Zika virus disease is caused by the Zika virus, which is spread to people primarily through the bite of an infected mosquito (Aedes aegypti and Aedes albopictus). The illness is usually mild with symp
Important Questions About Zika Virus Answered
Q: What is Zika?
A: Zika virus disease is caused by the Zika virus, which is spread to people primarily through the bite of an infected mosquito (Aedes aegypti and Aedes albopictus). The illness is usually mild with symptoms lasting up to a week, and many people do not have symptoms or will have only mild symptoms. However, Zika virus infection during pregnancy can cause a serious birth defect called microcephaly and other severe brain defects.
Q: How do people get infected with Zika?
A: Zika is spread to people primarily through the bite of an infected Aedes species mosquito (Aedes aegypti and Aedes albopictus). A pregnant woman can pass Zika to her fetus during pregnancy or around the time of birth. Also, a person with Zika can pass it to his or her sex partners. We encourage people who have traveled to or live in places with risk of Zika to protect themselves by preventing mosquito bites and sexual transmission of Zika.
Q: What health problems can result from getting Zika?
A: Many people infected with Zika will have no symptoms or mild symptoms that last several days to a week. However, Zika infection during pregnancy can cause a serious birth defect called microcephaly and other severe fetal brain defects. Current research suggests that Guillain-Barre syndrome (GBS), an uncommon sickness of the nervous system, is strongly associated with Zika; however, only a small proportion of people with recent Zika virus infection get GBS.
Once someone has been infected with Zika, it’s very likely they’ll be protected from future infections. There is no evidence that past Zika infection poses an increased risk of birth defects in future pregnancies.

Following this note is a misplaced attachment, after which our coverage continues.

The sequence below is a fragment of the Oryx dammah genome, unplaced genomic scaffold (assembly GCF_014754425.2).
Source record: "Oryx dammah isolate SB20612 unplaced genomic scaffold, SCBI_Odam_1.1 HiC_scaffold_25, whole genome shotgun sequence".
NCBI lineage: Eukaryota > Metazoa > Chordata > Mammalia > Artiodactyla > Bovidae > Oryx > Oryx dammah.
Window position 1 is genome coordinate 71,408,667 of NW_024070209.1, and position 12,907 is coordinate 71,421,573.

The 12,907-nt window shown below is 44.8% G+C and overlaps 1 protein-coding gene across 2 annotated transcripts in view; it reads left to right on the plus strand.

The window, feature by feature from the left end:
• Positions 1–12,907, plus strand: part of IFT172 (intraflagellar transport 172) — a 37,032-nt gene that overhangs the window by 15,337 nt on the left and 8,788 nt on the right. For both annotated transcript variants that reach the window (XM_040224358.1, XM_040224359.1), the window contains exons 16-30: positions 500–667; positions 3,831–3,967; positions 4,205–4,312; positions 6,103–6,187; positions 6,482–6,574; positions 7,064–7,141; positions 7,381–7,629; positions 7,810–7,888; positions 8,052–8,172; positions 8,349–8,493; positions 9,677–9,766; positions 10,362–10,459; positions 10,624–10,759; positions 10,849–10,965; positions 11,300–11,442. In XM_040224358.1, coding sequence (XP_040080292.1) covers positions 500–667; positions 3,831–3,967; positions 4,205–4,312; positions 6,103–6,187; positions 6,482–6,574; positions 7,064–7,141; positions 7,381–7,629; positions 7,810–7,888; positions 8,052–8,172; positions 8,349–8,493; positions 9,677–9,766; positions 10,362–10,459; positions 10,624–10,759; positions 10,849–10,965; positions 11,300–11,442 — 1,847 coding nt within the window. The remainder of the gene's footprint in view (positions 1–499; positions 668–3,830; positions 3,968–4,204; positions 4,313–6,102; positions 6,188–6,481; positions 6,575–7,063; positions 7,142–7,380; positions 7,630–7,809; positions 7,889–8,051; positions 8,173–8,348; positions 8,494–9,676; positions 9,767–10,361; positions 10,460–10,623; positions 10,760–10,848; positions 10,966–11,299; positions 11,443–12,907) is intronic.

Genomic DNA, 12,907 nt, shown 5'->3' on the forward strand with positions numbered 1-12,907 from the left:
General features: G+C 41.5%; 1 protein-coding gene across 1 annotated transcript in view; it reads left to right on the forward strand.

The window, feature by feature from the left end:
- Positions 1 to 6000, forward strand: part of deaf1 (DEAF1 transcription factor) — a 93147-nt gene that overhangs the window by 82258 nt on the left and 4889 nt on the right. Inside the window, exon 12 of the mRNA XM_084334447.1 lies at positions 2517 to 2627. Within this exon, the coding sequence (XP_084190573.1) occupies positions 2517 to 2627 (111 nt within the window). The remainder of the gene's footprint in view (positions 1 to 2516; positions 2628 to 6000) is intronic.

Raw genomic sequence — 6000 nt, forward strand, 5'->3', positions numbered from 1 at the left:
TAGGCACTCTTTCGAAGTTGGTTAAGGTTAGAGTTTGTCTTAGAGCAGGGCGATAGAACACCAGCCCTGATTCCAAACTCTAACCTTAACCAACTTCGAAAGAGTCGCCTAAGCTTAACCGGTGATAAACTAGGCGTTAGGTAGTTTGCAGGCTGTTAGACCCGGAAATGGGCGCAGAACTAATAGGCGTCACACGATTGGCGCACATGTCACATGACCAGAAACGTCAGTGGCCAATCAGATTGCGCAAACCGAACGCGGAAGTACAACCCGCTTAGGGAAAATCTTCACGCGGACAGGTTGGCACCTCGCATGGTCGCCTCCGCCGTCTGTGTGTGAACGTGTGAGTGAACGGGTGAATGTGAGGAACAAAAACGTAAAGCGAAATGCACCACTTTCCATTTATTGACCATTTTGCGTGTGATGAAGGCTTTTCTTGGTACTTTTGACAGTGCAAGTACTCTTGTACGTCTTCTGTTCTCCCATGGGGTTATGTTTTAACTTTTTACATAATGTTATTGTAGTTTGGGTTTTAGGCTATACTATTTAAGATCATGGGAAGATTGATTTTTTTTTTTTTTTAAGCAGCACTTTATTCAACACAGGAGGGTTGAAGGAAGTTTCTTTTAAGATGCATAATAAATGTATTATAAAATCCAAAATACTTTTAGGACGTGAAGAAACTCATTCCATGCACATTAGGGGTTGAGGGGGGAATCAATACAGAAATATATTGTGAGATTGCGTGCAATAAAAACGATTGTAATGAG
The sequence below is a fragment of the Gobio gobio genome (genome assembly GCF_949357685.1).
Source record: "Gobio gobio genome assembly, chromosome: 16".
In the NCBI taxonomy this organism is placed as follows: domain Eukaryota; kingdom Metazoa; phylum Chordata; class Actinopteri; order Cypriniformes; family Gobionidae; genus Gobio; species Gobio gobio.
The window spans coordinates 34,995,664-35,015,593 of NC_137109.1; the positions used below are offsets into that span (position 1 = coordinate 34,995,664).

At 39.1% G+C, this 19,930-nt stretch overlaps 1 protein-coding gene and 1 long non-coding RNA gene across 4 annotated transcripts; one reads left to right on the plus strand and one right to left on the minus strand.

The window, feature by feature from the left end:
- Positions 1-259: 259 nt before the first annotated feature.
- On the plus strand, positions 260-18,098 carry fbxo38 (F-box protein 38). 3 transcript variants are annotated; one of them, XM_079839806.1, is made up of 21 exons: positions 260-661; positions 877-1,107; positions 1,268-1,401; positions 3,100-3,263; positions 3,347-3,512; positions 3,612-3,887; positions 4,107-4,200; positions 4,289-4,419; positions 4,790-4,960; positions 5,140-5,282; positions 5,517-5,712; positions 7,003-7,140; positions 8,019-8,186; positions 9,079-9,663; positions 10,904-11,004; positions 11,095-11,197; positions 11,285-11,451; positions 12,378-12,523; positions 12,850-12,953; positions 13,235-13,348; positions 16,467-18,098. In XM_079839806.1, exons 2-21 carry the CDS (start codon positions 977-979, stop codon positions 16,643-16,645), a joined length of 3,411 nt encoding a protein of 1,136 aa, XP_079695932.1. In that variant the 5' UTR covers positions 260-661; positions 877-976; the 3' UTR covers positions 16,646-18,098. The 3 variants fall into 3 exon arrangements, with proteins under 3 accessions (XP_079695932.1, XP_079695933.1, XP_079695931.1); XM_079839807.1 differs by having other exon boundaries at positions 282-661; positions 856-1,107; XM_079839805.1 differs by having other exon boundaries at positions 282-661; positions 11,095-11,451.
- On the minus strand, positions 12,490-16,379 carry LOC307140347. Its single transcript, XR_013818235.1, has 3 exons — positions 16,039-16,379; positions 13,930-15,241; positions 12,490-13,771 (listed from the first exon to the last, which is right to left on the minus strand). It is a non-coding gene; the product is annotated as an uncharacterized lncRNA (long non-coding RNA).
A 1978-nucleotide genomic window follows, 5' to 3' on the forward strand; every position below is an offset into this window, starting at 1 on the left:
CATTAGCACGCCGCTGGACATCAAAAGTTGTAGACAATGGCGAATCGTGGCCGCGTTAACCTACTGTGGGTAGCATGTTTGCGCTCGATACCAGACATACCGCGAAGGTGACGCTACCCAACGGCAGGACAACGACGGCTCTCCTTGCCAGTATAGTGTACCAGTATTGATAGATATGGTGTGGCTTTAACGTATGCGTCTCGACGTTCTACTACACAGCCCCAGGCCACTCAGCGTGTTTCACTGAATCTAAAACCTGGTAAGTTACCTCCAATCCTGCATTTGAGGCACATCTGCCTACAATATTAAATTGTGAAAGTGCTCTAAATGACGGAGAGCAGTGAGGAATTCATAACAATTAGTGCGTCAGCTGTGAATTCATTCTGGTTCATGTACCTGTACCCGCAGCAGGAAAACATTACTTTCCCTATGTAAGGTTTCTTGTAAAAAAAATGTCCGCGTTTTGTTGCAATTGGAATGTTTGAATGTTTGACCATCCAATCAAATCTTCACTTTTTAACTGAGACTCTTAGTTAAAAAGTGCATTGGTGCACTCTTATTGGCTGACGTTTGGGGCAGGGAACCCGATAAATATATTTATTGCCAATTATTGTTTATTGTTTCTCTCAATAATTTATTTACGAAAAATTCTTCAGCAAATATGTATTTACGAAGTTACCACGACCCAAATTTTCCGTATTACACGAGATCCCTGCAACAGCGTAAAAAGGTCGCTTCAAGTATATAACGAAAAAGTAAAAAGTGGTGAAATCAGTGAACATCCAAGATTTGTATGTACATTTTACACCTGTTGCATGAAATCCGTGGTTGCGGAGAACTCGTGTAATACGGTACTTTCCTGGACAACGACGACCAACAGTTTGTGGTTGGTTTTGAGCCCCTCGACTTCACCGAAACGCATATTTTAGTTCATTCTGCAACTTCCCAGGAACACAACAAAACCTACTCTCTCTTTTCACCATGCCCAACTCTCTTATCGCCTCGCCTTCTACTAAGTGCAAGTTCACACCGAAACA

Q: Should pregnant women travel to areas with a risk of Zika?
A: Pregnant women should NOT travel to areas with Zika outbreaks. Before traveling to other areas with the current or past spread of Zika, pregnant women should discuss their travel plans with a doctor. Travelers who go to places with outbreaks or past or current spread can be infected with Zika. Zika infection during pregnancy can cause microcephaly and other severe brain defects.
Q: What can people do to prevent Zika?
A: The best way to prevent Zika is to protect yourself and your family from mosquito bites:
Use registered insect repellents Wear long-sleeved shirts and long pants
Sleep under a mosquito bed net if air-conditioned or screened rooms are not available or if sleeping outdoors.
Zika can be spread by a person infected with Zika to his or her sex partners. Condoms can reduce the chance of getting Zika from sex. Condoms include male and female condoms. To be effective, condoms should be used from start to finish, every time during vaginal, anal, and oral sex and the sharing of sex toys. Not having sex eliminates the risk of getting Zika from sex. Pregnant couples with a partner who traveled to or lives in an area with risk of Zika should use condoms every time they have sex or not have sex during the pregnancy.
Q: What are the symptoms of Zika virus disease?
A: The most common symptoms of Zika virus disease are fever, rash, headache, joint pain, red eyes, and muscle pain. Many people infected with Zika won’t have symptoms or will have mild symptoms, which can last for several days to a week.